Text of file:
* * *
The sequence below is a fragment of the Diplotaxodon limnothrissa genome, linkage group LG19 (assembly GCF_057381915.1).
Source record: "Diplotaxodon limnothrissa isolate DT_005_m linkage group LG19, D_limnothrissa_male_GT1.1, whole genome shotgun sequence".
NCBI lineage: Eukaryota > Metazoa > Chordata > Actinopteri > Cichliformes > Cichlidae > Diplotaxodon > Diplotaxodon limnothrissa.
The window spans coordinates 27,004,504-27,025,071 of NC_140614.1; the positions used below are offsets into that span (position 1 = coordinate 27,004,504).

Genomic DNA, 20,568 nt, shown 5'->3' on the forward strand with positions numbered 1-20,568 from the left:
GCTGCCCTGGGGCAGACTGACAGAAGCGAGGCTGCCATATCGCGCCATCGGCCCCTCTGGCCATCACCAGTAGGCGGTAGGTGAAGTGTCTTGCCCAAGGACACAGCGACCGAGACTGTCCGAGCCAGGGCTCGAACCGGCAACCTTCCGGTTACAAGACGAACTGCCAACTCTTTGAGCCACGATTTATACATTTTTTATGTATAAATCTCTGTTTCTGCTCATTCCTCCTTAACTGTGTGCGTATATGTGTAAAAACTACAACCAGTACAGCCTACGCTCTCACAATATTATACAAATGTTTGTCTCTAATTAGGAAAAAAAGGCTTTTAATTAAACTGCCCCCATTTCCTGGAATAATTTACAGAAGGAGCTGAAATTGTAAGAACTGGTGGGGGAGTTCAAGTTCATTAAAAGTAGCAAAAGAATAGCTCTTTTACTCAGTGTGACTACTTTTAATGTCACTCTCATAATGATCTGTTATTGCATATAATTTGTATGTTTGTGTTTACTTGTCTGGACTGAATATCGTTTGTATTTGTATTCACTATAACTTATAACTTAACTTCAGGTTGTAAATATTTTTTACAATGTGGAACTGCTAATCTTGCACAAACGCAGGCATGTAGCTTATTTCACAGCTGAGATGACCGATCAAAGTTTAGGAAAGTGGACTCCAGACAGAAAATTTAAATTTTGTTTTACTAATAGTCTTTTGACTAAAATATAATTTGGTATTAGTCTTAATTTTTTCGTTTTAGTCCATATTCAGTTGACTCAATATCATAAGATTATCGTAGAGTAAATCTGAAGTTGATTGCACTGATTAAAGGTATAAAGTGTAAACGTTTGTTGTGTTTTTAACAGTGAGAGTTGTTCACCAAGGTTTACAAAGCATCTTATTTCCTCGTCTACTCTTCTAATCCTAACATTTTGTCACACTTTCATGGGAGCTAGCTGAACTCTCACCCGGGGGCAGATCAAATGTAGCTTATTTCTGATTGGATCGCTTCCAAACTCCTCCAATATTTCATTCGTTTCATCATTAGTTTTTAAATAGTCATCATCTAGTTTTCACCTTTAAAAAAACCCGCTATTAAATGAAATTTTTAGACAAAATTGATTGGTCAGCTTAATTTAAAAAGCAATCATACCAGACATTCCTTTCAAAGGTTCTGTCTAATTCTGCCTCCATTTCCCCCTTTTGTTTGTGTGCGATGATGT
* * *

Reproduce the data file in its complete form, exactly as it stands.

The sequence below is a fragment of the Diplotaxodon limnothrissa genome, linkage group LG19 (assembly GCF_057381915.1).
Source record: "Diplotaxodon limnothrissa isolate DT_005_m linkage group LG19, D_limnothrissa_male_GT1.1, whole genome shotgun sequence".
NCBI lineage: Eukaryota > Metazoa > Chordata > Actinopteri > Cichliformes > Cichlidae > Diplotaxodon > Diplotaxodon limnothrissa.
The window spans coordinates 27,004,504-27,025,071 of NC_140614.1; the positions used below are offsets into that span (position 1 = coordinate 27,004,504).

Genomic DNA, 20,568 nt, shown 5'->3' on the forward strand with positions numbered 1-20,568 from the left:
GCTGCCCTGGGGCAGACTGACAGAAGCGAGGCTGCCATATCGCGCCATCGGCCCCTCTGGCCATCACCAGTAGGCGGTAGGTGAAGTGTCTTGCCCAAGGACACAGCGACCGAGACTGTCCGAGCCAGGGCTCGAACCGGCAACCTTCCGGTTACAAGACGAACTGCCAACTCTTTGAGCCACGATTTATACATTTTTTATGTATAAATCTCTGTTTCTGCTCATTCCTCCTTAACTGTGTGCGTATATGTGTAAAAACTACAACCAGTACAGCCTACGCTCTCACAATATTATACAAATGTTTGTCTCTAATTAGGAAAAAAAGGCTTTTAATTAAACTGCCCCCATTTCCTGGAATAATTTACAGAAGGAGCTGAAATTGTAAGAACTGGTGGGGGAGTTCAAGTTCATTAAAAGTAGCAAAAGAATAGCTCTTTTACTCAGTGTGACTACTTTTAATGTCACTCTCATAATGATCTGTTATTGCATATAATTTGTATGTTTGTGTTTACTTGTCTGGACTGAATATCGTTTGTATTTGTATTCACTATAACTTATAACTTAACTTCAGGTTGTAAATATTTTTTACAATGTGGAACTGCTAATCTTGCACAAACGCAGGCATGTAGCTTATTTCACAGCTGAGATGACCGATCAAAGTTTAGGAAAGTGGACTCCAGACAGAAAATTTAAATTTTGTTTTACTAATAGTCTTTTGACTAAAATATAATTTGGTATTAGTCTTAATTTTTTCGTTTTAGTCCATATTCAGTTGACTCAATATCATAAGATTATCGTAGAGTAAATCTGAAGTTGATTGCACTGATTAAAGGTATAAAGTGTAAACGTTTGTTGTGTTTTTAACAGTGAGAGTTGTTCACCAAGGTTTACAAAGCATCTTATTTCCTCGTCTACTCTTCTAATCCTAACATTTTGTCACACTTTCATGGGAGCTAGCTGAACTCTCACCCGGGGGCAGATCAAATGTAGCTTATTTCTGATTGGATCGCTTCCAAACTCCTCCAATATTTCATTCGTTTCATCATTAGTTTTTAAATAGTCATCATCTAGTTTTCACCTTTAAAAAAACCCGCTATTAAATGAAATTTTTAGACAAAATTGATTGGTCAGCTTAATTTAAAAAGCAATCATACCAGACATTCCTTTCAAAGGTTCTGTCTAATTCTGCCTCCATTTCCCCCTTTTGTTTGTGTGCGATGATGT